It's fair to say the lead up to the Tokyo Olympics has been a rocky one.
But with the games officially underway, perhaps this could serve as the distraction we all need from the ever-evolving challenges COVID-19 presents us with.
That said, unlike previous games, it's become increasingly difficult to treat Tokyo 2021 as a celebration. Yes, there will be victories and historic moments and we will come together as a country to cheer our Aussies on. But in the context of a global pandemic, it's hard to embrace the usual sense of excitement and anticipation an Olympics can deliver.
This is particularly true when we consider the realities facing organisers and athletes. Calls for the games to be cancelled continued up to the final moments before last night's opening ceremony, in the face of a growing public health risk. Japan remains in its own state of emergency, and while organisers have promised the competition will be held safely, it's hard to fathom how this will be possible.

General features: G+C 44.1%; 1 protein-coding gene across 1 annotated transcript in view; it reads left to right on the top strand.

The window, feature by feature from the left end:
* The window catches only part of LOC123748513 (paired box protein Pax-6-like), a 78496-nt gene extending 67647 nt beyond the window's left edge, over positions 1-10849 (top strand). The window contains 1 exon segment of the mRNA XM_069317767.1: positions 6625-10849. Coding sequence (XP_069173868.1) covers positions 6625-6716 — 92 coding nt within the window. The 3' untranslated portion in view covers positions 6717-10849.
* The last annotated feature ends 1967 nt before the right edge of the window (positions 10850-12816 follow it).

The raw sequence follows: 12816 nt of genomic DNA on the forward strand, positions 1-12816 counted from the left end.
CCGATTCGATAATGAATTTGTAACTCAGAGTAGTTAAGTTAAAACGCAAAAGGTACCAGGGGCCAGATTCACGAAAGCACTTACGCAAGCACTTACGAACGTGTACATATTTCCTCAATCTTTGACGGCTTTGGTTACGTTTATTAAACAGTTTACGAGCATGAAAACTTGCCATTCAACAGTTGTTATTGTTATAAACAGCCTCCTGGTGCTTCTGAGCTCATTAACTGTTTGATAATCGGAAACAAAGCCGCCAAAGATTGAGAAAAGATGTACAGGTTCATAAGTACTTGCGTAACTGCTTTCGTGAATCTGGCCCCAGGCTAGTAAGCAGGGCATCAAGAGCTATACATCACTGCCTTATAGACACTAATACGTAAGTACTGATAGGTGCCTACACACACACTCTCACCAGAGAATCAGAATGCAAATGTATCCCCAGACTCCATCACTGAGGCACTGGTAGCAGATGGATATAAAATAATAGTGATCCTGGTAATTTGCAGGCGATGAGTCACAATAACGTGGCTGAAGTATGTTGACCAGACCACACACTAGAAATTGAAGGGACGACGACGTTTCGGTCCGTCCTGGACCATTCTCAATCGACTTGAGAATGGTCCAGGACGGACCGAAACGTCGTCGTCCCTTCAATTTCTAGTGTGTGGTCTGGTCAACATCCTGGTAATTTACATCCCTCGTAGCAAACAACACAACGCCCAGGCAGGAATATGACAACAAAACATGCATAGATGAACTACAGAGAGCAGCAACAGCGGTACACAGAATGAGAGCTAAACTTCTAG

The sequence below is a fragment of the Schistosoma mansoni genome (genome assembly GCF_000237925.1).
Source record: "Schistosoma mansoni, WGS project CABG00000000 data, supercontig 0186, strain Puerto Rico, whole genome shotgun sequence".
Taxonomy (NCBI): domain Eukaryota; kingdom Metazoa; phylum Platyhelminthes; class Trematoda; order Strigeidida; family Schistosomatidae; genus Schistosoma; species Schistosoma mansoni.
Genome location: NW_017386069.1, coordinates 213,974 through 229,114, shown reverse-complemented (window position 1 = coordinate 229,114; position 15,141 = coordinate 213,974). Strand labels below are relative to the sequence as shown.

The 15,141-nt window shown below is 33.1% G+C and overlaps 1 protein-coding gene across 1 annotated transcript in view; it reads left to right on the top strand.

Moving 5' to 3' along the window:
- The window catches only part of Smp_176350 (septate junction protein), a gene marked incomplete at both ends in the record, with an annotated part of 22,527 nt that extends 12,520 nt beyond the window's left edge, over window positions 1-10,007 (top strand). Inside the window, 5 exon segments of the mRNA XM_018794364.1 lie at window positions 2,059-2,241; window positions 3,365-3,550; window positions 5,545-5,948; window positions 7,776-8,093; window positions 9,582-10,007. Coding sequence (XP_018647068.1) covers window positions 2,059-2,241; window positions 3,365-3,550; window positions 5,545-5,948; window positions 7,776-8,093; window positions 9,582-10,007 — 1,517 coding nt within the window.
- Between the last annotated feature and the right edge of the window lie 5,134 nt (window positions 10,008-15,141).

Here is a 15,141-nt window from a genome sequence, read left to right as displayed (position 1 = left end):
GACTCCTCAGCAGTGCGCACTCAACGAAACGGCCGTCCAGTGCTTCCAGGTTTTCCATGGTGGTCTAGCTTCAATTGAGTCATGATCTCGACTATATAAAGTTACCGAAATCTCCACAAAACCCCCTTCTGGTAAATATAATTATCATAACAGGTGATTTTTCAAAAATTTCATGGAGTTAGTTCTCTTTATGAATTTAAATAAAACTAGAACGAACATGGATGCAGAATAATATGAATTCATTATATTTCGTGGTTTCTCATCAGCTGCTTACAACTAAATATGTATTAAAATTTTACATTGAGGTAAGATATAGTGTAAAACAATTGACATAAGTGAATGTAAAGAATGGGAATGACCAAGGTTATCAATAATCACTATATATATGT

The country itself only started vaccinating its population in mid-February, and to date only about a quarter are fully vaccinated. While international athletes and support staff will be tested for COVID-19 everyday, athletes don't have to be vaccinated to compete and only 80 per cent are estimated to have been.
There is a lot of room for things to go wrong. There will be no crowds, no spectator moments and a significantly reduced parade of nations. Still, a global television audience was expected to tune in to last night's opening ceremony and there's no doubt the excitement of an Olympic games could be what we all need at a time when it often feels like there's very little to look forward to.
We have spent the past year and half adapting to change and living our lives somewhat virtually. So it seems only fitting that the games will be unlike no other before. We also mustn't forget the years of sacrifice and dedication our athletes have put towards making an Olympics. Nothing will ever take that away from them - it seems not even a global pandemic.
Aussie, Aussie, Aussie!
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